Barry McGee’s new exhibition at the Institute of Contemporary Art Boston skirts the line between gallery and street art. McGee’s practice began on the streets, in 1980s San Francisco, when the city found itself rocked by the AIDS crisis, a poor economy, and street protests. McGee, an art-school graduate, felt that street art was the radical form of expression of the day and so, using the tag name “Twist,” he began painting his signature murals, expansive tableaux incorporating elements of cartoon, signage, and graffiti. Soon enough, that body of work led him into the rareified world of solo museum exhibitions and got him an invitation to the 2001 Venice Biennale.
Today, McGee’s solo show at the ICA questions ideas of private property and public space, commenting on the practice of gallery-going itself in this far-reaching and, at times, funny show. (Perhaps tellingly, many of the works remain untitled—and many, ironically, are made up entirely of text.)
A huge wall installation devoted to the iconography of street art opens the show: rusted aerosol cans arranged into a large block and, adjacent, a leather jacket stuffed with more cans hangs on the wall. The whole creation feels like an altar to the church of graffiti—a fitting opening to an unpredictable show.
The installations are monumental in size and scope, toying with the gallery space and the perceptions of the people in it. McGee seems to deploy humor, irony, and wit as handily as he does spray-paint.
Encountering Untitled (1992/2012), at first it appears as if a tagger is defacing the gallery walls, and even as the viewer realizes it is part of McGee’s installation, the boyish-looking man still looks shockingly real: that is, until one walks around him and discovers he’s only an automaton.
Elsewhere in the exhibition, McGee has recreated his commission for the Yerba Buena Center for the Arts in San Francisco, for which he originally painted golden, white, and black cartoons and tags on a bright red fence surrounding a construction site. The murals have been recreated here, albeit rearranged to more random, surreal effect. The addition of the fake tagger only adds to the sense of fantasy, as if the work were just coming together before our eyes.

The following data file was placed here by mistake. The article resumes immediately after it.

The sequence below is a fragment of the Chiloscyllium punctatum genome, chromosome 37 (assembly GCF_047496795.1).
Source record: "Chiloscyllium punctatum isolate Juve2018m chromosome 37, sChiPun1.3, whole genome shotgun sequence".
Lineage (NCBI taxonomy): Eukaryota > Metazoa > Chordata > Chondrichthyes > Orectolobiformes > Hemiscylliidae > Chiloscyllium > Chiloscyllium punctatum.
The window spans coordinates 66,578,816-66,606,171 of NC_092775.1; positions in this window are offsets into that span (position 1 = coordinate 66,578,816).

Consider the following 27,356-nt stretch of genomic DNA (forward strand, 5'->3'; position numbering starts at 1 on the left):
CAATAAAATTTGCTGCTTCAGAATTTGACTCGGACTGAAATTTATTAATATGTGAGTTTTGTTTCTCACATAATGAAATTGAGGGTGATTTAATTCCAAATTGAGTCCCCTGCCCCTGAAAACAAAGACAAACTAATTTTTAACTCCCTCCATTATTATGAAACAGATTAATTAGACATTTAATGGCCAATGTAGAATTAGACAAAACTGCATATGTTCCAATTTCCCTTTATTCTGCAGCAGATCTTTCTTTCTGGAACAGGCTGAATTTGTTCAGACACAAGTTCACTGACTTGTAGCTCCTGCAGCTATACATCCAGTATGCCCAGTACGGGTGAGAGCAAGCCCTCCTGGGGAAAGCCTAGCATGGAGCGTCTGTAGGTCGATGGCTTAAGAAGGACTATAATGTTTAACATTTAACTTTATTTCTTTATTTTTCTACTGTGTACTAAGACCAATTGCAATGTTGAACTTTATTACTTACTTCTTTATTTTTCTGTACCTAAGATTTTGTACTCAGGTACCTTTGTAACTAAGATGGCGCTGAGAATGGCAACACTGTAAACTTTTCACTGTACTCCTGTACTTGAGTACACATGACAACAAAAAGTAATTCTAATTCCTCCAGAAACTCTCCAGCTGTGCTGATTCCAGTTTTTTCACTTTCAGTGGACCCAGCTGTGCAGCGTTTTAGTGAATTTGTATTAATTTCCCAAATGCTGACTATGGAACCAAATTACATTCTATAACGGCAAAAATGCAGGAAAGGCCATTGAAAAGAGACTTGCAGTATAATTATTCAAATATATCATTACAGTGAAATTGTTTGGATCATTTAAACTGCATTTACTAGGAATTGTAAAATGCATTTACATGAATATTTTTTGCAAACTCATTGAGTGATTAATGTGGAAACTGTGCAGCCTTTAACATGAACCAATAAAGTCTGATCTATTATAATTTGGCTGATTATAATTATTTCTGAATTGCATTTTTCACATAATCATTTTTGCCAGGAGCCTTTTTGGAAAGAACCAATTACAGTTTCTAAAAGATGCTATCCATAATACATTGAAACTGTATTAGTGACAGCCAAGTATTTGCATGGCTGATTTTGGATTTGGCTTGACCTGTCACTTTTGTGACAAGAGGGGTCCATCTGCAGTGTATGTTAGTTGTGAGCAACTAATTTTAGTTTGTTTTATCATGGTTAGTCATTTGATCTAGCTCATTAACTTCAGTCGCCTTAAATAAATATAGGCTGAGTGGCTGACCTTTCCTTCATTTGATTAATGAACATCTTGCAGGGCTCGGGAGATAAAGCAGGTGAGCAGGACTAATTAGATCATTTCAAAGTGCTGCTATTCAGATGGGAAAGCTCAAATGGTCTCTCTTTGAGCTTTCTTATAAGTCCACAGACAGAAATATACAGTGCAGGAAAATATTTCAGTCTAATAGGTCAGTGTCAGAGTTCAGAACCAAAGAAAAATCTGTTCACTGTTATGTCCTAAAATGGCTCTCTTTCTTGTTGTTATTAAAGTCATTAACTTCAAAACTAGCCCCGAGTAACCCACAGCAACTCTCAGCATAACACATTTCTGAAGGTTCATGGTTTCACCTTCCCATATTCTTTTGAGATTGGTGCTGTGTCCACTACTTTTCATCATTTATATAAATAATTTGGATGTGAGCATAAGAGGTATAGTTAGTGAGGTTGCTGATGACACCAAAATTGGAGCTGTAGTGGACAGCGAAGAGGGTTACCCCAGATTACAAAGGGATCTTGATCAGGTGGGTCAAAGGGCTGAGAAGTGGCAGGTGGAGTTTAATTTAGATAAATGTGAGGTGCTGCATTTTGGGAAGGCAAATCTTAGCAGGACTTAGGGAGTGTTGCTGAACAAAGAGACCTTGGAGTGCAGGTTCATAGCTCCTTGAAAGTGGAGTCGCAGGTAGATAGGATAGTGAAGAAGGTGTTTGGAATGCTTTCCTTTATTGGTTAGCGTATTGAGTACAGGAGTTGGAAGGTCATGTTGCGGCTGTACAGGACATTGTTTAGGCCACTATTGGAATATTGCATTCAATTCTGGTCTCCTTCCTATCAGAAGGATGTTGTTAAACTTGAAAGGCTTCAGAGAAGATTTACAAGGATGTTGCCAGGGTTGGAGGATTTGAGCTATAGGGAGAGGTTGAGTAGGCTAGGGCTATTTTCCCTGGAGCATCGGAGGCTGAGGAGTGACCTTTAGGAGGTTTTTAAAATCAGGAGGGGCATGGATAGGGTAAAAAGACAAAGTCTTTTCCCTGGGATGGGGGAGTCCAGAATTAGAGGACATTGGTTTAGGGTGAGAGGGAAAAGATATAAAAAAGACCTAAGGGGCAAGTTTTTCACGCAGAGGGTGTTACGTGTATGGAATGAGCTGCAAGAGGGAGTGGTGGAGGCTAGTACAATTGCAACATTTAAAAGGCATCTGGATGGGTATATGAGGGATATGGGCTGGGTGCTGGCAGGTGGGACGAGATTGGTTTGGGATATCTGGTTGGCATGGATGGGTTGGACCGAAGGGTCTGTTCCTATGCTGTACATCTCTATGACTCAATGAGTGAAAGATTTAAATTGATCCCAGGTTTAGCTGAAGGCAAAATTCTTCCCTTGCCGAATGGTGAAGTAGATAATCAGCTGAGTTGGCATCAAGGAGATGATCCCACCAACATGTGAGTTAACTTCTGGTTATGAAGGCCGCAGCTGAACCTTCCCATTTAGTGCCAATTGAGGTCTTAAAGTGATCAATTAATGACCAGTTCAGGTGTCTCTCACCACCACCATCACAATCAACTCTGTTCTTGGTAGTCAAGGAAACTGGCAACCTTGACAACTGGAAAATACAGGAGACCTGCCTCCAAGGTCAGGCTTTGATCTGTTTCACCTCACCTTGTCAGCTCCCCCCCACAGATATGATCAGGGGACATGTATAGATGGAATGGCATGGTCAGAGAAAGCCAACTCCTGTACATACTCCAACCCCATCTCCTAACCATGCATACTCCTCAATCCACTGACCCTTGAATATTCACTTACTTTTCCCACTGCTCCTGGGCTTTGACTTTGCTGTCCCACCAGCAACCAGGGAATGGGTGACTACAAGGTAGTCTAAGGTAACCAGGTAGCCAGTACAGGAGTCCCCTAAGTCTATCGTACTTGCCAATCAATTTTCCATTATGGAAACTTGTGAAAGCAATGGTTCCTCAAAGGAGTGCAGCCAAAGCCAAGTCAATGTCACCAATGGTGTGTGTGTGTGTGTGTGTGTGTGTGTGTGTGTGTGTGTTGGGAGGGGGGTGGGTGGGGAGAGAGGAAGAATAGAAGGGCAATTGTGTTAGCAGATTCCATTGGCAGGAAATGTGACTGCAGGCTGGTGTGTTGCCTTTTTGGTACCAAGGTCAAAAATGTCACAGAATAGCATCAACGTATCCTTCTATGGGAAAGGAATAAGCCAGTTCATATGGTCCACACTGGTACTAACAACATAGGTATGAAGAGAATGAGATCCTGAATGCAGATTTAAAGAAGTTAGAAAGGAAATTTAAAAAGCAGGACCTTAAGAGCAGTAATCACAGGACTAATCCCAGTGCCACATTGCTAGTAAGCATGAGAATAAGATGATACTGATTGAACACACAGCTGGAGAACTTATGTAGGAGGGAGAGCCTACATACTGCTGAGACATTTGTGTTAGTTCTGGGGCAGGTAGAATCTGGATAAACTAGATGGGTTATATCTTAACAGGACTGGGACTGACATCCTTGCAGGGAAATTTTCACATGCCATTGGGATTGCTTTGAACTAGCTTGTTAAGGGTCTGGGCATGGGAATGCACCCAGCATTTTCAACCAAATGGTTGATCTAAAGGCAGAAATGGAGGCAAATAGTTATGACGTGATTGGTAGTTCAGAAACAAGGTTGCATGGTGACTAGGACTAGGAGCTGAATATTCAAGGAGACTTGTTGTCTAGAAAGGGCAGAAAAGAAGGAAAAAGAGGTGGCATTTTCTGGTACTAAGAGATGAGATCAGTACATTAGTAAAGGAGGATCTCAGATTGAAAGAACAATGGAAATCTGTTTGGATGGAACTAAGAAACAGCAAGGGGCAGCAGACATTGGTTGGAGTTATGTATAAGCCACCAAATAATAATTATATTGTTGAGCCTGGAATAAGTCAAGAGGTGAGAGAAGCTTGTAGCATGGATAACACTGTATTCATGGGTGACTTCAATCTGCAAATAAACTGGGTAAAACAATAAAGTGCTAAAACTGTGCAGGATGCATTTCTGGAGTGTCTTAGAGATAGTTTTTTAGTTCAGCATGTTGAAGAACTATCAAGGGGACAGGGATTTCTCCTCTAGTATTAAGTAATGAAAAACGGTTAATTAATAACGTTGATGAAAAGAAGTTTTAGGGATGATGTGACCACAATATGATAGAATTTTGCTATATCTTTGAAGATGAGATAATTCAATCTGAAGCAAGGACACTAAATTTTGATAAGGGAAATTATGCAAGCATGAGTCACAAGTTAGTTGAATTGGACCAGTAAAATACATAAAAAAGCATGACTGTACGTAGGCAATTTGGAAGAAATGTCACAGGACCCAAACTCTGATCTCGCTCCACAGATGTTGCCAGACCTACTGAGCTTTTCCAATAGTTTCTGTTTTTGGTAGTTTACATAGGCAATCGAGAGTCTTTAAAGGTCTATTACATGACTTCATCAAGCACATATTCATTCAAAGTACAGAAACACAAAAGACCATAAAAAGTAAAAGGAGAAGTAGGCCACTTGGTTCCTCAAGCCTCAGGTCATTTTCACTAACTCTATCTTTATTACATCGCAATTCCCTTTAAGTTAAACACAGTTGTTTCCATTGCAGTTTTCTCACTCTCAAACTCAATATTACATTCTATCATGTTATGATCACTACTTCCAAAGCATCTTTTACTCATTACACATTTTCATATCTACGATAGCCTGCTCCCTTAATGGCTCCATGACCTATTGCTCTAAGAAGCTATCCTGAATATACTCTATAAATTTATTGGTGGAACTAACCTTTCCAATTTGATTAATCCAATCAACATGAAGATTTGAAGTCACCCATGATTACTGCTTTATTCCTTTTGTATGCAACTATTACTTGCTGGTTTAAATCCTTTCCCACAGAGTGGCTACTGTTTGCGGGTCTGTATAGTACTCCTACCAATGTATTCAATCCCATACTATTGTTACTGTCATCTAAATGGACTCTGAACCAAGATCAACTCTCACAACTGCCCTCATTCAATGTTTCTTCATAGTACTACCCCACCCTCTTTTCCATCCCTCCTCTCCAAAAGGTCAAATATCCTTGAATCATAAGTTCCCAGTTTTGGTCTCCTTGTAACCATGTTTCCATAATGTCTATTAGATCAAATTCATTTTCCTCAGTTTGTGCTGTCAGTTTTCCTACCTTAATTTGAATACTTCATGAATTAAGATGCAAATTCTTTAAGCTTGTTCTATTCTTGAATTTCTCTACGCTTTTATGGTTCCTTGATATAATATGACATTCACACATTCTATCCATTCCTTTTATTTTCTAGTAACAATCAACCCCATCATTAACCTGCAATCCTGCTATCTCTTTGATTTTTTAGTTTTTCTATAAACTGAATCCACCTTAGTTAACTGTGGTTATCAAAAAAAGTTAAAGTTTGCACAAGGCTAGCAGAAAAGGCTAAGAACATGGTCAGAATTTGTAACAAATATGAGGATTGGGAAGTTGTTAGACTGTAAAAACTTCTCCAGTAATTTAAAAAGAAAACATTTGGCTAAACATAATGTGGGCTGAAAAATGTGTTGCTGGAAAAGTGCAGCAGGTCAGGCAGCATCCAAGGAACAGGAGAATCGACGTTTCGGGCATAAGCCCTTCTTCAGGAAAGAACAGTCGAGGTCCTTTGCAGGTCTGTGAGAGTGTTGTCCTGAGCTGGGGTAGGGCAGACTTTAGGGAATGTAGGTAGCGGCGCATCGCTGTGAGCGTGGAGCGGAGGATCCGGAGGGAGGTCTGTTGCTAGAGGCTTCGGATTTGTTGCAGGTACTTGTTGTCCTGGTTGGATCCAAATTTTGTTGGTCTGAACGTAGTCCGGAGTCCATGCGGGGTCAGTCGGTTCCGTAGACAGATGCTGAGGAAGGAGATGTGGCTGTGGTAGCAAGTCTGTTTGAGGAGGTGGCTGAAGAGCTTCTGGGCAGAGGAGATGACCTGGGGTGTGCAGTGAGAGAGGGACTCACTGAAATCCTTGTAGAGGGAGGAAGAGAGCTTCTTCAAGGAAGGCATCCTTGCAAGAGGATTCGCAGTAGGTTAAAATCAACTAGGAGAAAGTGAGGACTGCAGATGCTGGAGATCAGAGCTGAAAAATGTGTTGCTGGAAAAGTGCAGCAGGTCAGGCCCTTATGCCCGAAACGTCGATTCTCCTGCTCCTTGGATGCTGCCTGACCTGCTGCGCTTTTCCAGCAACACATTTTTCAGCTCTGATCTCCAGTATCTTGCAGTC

The character shows up again, spraying red paint onto the mirror of bathroom inside of a dumpster. The exhibition takes on a twisted Disneyland quality, with recurring characters and themes making tongue-in-cheek commentary on our own expectations.
In another work, animatronic totems spray small blots of gray paint onto a white gallery wall. Primitive, and some using levels for arms, the noisy squeaking of their unoiled parts becomes almost as much as a spectacle as what they are painting.
From McGee’s tower of TVs emanates a purple, pink, and blue glo. On the dozens of screens, the images change rapidly and are difficult to follow in the confusion, but the overall effect is iconic and clear.
McGee has expressed hesitance about showing in galleries and museums in the past, and this ambivalence makes an appearance at the close of the exhibition. In a room devoted to McGee’s warped vision of a “Contemporary Art Centre," he mockingly makes his work look almost like junk in a yard sale. Ironically placing garbage and leaflets on how to vandalize subways in vitrines, McGee gives them faux-significance. In McGee’s world, provocation goes hand-in-hand with art.